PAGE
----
Friday, October 8, 2010
I need to brush a coat
I need to brush a coat of smelly protective sealant onto our side of the cedar fence the neighbor installed at one end of our backyard several months ago. But a few weeks back, shortly after she furnished the material and asked me to do it, the weather changed to an on-again off-again rain cycle. There have been sunny days when I thought the wood might still be too damp for the job. And there have been cloudy days when I thought the sealant, if I brushed it on, wouldn’t have sufficient time to dry. The rest of the time, I’ve been too busy. As inclined as I am to help, family and work come first. I’m not about to get involved in a job like that, for instance, when our little grandson is here. And I’m not about to tackle it when I could be sitting here making a bigger mess of my life by adding material to the wobbly archive that has come to symbolize and define my existence. The very thing that has brought me here, to this state of joyful melancholy, anger, and pride, this state in which I mumble, wear hats indoors, and chew on my uncle’s empty, unlit pipe, is something I will continue to embrace. I know when I have a good thing going, even when it threatens to destroy me and ruin the lives of the ones I love.
In any case, cedar has its own natural preservative qualities — not to the extent of redwood, certainly, but if I don’t get to the job until next summer (I could be dead by then!), I’m sure the fence will still be standing and be none the worse for wear.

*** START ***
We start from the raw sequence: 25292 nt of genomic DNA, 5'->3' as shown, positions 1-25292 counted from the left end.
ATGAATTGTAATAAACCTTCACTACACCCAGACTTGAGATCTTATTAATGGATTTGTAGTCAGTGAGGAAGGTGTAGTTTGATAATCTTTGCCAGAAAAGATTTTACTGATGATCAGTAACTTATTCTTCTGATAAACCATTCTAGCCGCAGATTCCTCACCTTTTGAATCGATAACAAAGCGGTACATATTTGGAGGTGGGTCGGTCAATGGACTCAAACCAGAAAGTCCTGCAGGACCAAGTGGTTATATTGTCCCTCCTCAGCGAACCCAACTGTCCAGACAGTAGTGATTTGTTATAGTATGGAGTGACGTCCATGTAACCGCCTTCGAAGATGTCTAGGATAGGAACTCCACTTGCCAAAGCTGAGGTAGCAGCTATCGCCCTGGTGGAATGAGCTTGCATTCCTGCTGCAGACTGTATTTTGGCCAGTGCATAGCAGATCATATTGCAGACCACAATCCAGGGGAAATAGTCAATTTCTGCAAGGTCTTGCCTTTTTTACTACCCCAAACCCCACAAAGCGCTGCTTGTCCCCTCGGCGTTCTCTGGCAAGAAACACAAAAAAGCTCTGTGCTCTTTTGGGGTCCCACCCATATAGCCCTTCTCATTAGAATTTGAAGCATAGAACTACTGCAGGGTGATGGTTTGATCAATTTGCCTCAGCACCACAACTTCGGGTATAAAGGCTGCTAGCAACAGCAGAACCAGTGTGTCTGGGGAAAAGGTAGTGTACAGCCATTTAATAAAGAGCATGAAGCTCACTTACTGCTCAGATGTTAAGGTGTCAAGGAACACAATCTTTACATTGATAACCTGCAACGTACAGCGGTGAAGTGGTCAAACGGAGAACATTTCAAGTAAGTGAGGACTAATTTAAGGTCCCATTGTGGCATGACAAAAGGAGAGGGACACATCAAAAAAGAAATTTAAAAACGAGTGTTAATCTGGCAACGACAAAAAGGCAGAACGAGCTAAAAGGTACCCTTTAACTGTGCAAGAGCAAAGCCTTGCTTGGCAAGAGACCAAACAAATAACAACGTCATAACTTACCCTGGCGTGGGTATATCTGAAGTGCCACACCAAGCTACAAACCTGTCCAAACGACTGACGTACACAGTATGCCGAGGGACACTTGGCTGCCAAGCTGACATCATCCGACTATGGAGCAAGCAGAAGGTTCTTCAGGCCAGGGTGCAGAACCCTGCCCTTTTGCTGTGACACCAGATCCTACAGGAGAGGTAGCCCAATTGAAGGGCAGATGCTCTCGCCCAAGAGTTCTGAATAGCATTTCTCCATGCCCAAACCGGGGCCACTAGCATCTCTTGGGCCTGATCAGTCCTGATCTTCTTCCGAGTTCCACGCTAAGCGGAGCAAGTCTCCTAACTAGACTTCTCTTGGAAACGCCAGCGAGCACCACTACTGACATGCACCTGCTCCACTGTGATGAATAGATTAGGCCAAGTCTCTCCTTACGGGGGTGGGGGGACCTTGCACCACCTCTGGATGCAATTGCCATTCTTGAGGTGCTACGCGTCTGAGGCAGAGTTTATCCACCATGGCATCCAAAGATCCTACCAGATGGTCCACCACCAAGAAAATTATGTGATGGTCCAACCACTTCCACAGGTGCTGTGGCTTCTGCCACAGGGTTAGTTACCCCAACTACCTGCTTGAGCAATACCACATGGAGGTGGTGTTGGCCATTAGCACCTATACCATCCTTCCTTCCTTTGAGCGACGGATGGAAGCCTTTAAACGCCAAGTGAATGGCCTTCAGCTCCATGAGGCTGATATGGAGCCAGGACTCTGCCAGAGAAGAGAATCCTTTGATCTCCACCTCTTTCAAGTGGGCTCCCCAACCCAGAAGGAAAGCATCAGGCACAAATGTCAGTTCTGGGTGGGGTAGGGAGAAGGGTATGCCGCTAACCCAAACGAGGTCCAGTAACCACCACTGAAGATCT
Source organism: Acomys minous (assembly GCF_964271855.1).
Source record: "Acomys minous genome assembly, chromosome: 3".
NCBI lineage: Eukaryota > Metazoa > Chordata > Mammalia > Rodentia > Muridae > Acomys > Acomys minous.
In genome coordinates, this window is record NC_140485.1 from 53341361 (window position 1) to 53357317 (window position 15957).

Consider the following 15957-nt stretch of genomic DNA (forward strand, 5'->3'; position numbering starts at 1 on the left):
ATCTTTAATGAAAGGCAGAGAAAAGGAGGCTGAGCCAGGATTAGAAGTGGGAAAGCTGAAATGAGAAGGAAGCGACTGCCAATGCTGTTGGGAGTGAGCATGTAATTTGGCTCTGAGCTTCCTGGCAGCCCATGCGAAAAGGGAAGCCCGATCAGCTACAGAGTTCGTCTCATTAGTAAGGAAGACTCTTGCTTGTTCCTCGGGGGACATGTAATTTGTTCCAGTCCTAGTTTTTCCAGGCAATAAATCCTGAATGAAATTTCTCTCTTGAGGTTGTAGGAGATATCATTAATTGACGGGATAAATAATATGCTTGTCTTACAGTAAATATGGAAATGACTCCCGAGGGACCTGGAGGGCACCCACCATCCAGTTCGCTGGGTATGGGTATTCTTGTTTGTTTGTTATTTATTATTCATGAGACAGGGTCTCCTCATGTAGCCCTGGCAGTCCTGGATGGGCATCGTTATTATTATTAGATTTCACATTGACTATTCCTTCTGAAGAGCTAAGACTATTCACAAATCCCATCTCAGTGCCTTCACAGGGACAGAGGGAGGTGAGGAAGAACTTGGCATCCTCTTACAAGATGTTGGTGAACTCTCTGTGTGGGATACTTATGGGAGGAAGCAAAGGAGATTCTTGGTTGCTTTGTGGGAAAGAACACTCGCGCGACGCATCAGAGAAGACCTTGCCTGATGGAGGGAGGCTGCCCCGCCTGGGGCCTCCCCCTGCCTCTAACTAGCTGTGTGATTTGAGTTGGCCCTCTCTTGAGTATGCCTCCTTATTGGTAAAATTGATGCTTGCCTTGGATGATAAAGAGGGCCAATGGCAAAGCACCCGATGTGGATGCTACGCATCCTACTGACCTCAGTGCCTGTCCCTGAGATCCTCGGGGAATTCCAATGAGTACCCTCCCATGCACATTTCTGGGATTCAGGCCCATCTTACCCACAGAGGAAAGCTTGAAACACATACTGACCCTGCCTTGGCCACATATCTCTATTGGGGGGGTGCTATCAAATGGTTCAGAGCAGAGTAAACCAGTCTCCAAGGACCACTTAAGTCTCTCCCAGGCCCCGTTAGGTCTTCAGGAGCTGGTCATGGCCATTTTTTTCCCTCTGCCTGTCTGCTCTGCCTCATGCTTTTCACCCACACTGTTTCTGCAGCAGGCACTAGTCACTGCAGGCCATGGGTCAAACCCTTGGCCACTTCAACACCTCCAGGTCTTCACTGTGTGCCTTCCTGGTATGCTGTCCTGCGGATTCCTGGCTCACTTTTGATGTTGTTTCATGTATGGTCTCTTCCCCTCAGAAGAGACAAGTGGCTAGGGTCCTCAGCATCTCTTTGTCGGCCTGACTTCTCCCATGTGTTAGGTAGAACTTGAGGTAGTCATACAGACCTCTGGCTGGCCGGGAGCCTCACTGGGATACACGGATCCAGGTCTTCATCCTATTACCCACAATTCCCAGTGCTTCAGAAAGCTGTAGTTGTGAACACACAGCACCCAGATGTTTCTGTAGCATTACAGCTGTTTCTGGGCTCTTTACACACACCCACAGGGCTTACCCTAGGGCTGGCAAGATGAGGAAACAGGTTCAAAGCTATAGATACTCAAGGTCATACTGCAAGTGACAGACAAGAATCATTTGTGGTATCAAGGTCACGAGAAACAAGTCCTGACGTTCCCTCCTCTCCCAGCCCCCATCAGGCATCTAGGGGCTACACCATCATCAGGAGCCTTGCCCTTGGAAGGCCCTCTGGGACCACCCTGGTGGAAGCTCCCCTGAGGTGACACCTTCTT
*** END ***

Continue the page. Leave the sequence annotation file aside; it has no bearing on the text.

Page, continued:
To compound matters, about three weeks ago, the neighbors behind us left a note on our door (because I didn’t answer the bell when they rang) saying they want to replace the fence between us, and that they want to have my “thoughts on the idea,” which of course means, among other things, that they wonder if I’ll be willing to pay half the expenses. I have yet to answer. The fence has long since eroded to the point that it’s being held up by ivy, but the thought of removing it and preparing the area for a new fence while our yards and windows remain exposed for days or weeks is almost more than I can bear.
It’s economical in the long run, of course, to maintain one’s property by making improvements and repairs. But I am comforted by a certain amount of physical decay. And, as if proof were needed, just as I typed that period, I was startled by a spider dangling from the edge of the desk, about six inches from my left hand. With a pencil, I set it free on the rug. Now it’s gone. Peace, friend.
Meanwhile, mental decay, which is what this session is really about, I also find comforting. I do not ponder a universe without regrets, any more than I do a life of obscene order. Sane is a four-letter word. When the door slams shut, it doesn’t matter which side I’m on. What matters is that there’s a door, which implies a room, which further assumes a need for that room, when a cave will do just as well. I might even, while I’m here, draw stars on the walls.